Although the entertainment media will never admit it, will do everything in its sycophantic power to write all around it (see: Line, Dead), the chickens have finally come home to roost for Jennifer Lawrence’s hateful mouth.
The once-bright superstar who could open even a poorly reviewed piece of low-budget horror-junk like House at the End of the Street to $12.2 million, has just hit a devastating career low (for a wide release), a humiliating $8 million opening for her latest, the critically-lauded, psychological horror-thriller Mother!
This is a catastrophe for Lawrence, one of Hollywood’s most stridently bigoted (former) stars. The Oscar-winner’s hateful attacks on Christians, conservatives, President Trump and his supporters have chipped away at her popularity going back to 2014, but no one expected this, expected anything close to $8 million, to single digits. At worst, Mother! was projected to squeak in at $12 million.
Almost exactly two years ago, in October of 2015, a gothic horror film created by auteur Guillermo del Toro opened wide on 2,984 screens. With a 71% fresh rating from critics and a couple of respected but mid-level stars (Jessica Chastain, Charlie Hunnam), Crimson Peak opened to $13 million.
Two years later, a gothic horror film created by auteur Darren Aronofsky opened wide on 2,368 screens. With a 70% fresh rating from critics and starring Oscar-winner and supposed superstar Jennifer Lawrence, along with Oscar-winner Javier Bardem and the long-established Ed Harris and Michelle Pfeiffer, Mother! bottomed out with a pathetic $8 million.
The butt-smooching entertainment media will argue that Mother! was swamped by the mega-hit It. First off, that is not the way it is supposed to work. New releases, especially those fronted by supposed superstars, are supposed to be the swampers, are supposed to cause the damage, not the other way around.
But going back to our example of Crimson Peak, it opened against week three of the blockbuster The Martian and the debut of the hit Goosebumps. Together they ate up $44 million of the box office, which still left $13 million for Crimson Peak.
Crimson Peak also failed to generate the controversy Mother! enjoyed all kinds of free must-see publicity and we have been told again and again and again by the entertainment media that controversy is a wonderful thing, a sure-fire box office boost.
Mother! earned an F from Cinemascore, Crimson Peak earned a C-, which is six of one, half dozen of the other, especially for an opening weekend. Nevertheless, for the pedants among us, The Devil Inside earned an F in 2012 and opened to $33 million. So please tell me again how Cinemascore affects the opening weekend.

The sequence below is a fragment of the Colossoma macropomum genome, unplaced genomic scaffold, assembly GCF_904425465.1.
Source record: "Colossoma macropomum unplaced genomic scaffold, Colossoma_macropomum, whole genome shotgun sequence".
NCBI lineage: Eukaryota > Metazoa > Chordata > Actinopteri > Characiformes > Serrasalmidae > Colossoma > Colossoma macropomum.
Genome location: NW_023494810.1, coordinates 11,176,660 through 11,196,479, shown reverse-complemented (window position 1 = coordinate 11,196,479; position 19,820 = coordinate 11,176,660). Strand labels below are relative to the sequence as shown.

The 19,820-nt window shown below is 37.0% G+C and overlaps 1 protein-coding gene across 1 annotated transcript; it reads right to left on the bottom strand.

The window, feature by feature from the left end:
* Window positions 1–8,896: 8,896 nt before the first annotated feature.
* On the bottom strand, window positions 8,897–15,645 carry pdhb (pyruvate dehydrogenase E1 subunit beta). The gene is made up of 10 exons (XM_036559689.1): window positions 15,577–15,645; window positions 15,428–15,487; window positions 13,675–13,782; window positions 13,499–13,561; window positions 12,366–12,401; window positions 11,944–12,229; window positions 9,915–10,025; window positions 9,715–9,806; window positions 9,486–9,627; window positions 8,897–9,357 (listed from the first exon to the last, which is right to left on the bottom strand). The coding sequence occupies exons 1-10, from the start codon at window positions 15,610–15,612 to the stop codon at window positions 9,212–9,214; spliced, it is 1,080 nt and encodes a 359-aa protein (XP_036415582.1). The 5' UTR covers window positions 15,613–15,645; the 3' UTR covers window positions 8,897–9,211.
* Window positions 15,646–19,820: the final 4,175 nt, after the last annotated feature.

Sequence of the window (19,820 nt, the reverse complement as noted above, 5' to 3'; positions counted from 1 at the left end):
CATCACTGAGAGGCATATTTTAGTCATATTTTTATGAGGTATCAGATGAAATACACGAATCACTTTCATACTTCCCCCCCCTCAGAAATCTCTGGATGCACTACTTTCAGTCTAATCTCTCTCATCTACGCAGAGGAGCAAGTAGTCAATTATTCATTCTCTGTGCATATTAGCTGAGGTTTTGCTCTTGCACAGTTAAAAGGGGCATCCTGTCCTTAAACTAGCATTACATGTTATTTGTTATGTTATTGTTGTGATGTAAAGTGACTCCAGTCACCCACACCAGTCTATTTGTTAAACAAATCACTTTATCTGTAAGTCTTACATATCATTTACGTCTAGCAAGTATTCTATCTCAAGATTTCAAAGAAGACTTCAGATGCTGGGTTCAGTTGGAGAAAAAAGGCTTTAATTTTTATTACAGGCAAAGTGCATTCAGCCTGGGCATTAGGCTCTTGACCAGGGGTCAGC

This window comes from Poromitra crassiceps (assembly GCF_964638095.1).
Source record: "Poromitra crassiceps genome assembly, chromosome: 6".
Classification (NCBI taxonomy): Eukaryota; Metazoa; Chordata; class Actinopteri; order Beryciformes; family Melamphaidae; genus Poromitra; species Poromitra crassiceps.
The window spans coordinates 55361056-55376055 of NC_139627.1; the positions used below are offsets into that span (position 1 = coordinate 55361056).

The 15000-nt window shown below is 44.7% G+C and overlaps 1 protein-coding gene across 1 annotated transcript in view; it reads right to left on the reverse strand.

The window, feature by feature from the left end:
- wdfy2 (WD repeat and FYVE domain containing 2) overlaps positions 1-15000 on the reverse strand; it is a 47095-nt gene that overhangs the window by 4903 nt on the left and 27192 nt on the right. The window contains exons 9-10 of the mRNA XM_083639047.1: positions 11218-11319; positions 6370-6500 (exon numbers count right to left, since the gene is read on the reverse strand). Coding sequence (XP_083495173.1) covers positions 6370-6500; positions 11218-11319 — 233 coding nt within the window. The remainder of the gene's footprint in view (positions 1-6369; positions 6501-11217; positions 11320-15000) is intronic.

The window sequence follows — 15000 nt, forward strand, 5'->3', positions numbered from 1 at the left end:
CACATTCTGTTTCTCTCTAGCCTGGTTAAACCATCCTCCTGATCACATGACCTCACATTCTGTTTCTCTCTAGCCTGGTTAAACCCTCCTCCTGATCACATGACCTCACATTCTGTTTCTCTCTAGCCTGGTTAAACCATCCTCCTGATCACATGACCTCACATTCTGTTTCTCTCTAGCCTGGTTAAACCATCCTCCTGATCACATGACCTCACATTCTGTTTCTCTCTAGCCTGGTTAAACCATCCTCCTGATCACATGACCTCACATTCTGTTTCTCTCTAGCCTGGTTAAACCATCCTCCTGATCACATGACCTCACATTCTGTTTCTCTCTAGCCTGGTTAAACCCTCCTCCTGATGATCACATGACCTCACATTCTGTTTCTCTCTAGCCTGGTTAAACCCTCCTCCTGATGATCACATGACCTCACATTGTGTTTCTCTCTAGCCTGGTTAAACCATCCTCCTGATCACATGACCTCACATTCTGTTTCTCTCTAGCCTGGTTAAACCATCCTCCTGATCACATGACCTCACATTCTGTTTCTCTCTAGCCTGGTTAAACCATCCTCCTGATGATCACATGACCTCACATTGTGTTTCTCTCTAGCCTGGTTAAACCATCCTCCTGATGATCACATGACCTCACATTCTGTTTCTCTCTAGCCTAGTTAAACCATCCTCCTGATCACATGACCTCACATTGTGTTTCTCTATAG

Lately, I have been assured and reassured that the Rotten Tomatoes score is what makes or breaks an opening weekend. But Mother! is a critical hit, “certified fresh” — which means you are all out of excuses.
So what is the real difference between Mother! and Crimson Peak?
There is just no question that Lawrence’s bigoted rantings have systematically undermined her box office appeal for going on three years now, beginning with a much lower than expected opening for the final chapter of her Hunger Games franchise. Then Joy opened to a disappointing $17 million… Then the barrel bottom appeared to have been scraped when Passengers — a splashy, high-concept, big-budget tentpole — collapsed with a $15 million opening (projections were as high as $25 million).
And now, after screaming “F*ck you” at Trump and appearing to blame two fatal hurricanes on the president and his supporters, J-Law is facing a whole new barrel bottom.
In its second weekend at the box office, Stephen King’s It took the top spot, and it wasn’t even close. The shockingly good It is expected to end the weekend with around $60 million. That’s not only a terrific second weekend, it would break a lot of box-office records as an opening weekend. To put that number in perspective, that’s the second best September weekend ever at the box office, behind only the first weekend of . The second weekend of It would also place it first, all time, for an October opening, ahead of the $55 million that Gravity opened with back in 2013. The second weekend of It is also a better opening weekend than any horror movie all time, ahead of Paranormal Activity 3 ‘s $52 million in 2011.
Indeed, after only ten days at the box office and $218 million, It is already approaching The Exorcists‘ $232 million box-office record for highest grossing R-rated horror movie of all time, and it has a beat on The Sixth Sense’s $293 million record for highest grossing horror movie ever. It’s also surpassed Get Out for the year’s highest grossing horror movie, and it has entered – after only ten days – the top ten box office hits of the year with a clear shot at entering the top five by next week.
So much for the box-office slump, huh?
Indeed, It has already surpassed the overall gross of last fall’s two highest grossing movies combined ( Sully and The Magnificent 7). It’s also well on its way to the highest grossing fall release ever, once it surpasses the $274 million of Gravity. It is officially a box-office juggernaut, and if I’m Entertainment Studios, I might rethink the release of the horror movie Friend Request next weekend, because it’s likely to get steamrolled by the third weekend of It.
Jennifer Lawrence is pretty sure that absolutely everything is all about her.
In this particular case, she is 100% correct.
Sources: Breitbart and Filmdrunk